Tuesday, 6 September 2011
User Story - A Promise to have a conversation
Time and again it is important to constantly remind your team that a User story is not just a way of defining a requirement but is actually the premise on which you promise to have conversations with the user. It is by no means a finalised description of what the system should be doing. The first time it is written the analyst or product owner only has as much information as the user gives them. This information is pretty much raw most often a wish list off some post-it notes on the edge of the users monitor. It will have information of what the user wants to achieve or the grand plan of how something could be done brilliantly to save money or achieve a business goal. It will not tell you what the user wants the system to do.
This is where collaboration is fundamental to the idea of agile development ( should i say ADD – Agile Driven Development). The user story is to be evolved by having conversations between various functional experts. By functional experts I mean a QA, a developer, a business analyst or even a UI designer for that matter. The question is why? I guess it’s because these functional experts can think of the software that is to be built with a view of what the system should do, A user story should convey both what the user wants to do and what the system will do to be complete, clearly the initial draft of these stories didn’t do this.
When a developer evolves a story on his own he is going to make sure it is technically brilliant (may be not always) and eventually forget what the user wants , in most cases this conversation ends up in the developer trying to define what the system should do and what the user wants.. how many over engineered systems have we not seen and been part of in the past
When a UI designer is going to evolve it on his own he is going to make sure it is pretty software and most likely to make it usable but with lack of clarity of the functionality that the user really needs, he just has his wireframes or prototypes, which shows the user the dream he wants to have
When a QA is going to evolve this on his own he is going to make sure it is very testable, infact so testable that they start defining behaviour of the application and the implementation of the software even though they may or may not match what the user wants.. oh well make it testable but so testable that the stuff you build is not usable.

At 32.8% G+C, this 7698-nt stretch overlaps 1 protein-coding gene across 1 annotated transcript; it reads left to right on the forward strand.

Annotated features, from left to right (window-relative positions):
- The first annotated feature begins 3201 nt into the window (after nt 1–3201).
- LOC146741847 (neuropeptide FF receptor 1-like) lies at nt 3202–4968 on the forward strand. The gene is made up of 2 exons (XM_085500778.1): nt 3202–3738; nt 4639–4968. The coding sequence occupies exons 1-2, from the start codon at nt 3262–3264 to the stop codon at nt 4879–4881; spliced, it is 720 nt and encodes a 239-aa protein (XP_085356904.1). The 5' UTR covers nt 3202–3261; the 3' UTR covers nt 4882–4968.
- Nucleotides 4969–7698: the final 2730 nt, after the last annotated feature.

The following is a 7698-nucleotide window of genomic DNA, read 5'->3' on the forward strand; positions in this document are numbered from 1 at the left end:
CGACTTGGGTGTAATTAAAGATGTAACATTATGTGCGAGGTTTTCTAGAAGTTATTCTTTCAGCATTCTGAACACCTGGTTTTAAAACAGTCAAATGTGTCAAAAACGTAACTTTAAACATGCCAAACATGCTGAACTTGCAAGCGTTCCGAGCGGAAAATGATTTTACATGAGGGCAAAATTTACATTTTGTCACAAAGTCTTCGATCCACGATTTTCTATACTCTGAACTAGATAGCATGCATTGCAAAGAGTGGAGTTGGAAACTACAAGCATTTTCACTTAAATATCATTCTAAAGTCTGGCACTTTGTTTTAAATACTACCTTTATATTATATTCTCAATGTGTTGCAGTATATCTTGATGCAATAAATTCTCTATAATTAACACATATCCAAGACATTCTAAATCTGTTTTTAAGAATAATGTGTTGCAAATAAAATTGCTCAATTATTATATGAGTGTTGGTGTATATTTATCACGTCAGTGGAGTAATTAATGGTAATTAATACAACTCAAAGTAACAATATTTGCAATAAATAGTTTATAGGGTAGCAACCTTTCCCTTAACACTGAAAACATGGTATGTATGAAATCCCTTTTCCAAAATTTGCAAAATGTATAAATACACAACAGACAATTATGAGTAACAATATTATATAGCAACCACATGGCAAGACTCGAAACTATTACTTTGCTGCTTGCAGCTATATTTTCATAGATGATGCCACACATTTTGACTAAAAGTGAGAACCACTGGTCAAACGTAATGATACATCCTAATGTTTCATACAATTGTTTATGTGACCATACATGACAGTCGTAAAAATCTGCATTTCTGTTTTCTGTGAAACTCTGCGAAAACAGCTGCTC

The analyst on the other hand is so caught up with making sure he conveys what the user wants he forgets most often how to test the functionality or in some case forgets to tell the team what the system should do , well don’t blame him they are not the functional experts on the technical implementation of a system
We have seen these things happening all the time, any form of methodology without collaboration kind of summarises the situation in which these things happen. Alright then, so we can’t do without collaboration so what now and how far do we go with collaboration? How do we know where to stop, well I am going to have to be vague and say well it’s for the team to figure it out in the context of the system they are working but then, I guess some of the answer lies in the ability of the team and the user to work towards coming up with stories which adhere to INSPECT and the story itself becoming the documentation of the system.
As Gojko says in his book “Specification by Example” stories evolve into living documentation of the system. When you can actually read a story and express in simple English, the aspect of what the user wants to do and what the system is doing to achieve the users need, you could say you have reached that point where you can stop and move on to the next bit of functionality.
Again living documentation is not written once; it evolves over a period of time by refactoring constantly; Teams that collaborate constantly recognise this need to bring the stories used to build the system in line with the domain concepts in the system, and vice versa, it is a constant cycle of refactor and improve.. Oh should I say iterate and continuously improve... Rings a bell... Agile?. In reality, collaboration is under-rated by teams and it is something teams think they should do because it needs to be done. Most agile teams do this once for every story (I am laughing already) while estimating the story not so much while actually implementing it. That said there are also teams which constantly collaborate. I guess question is which team are you working in and what are you going to do about it ?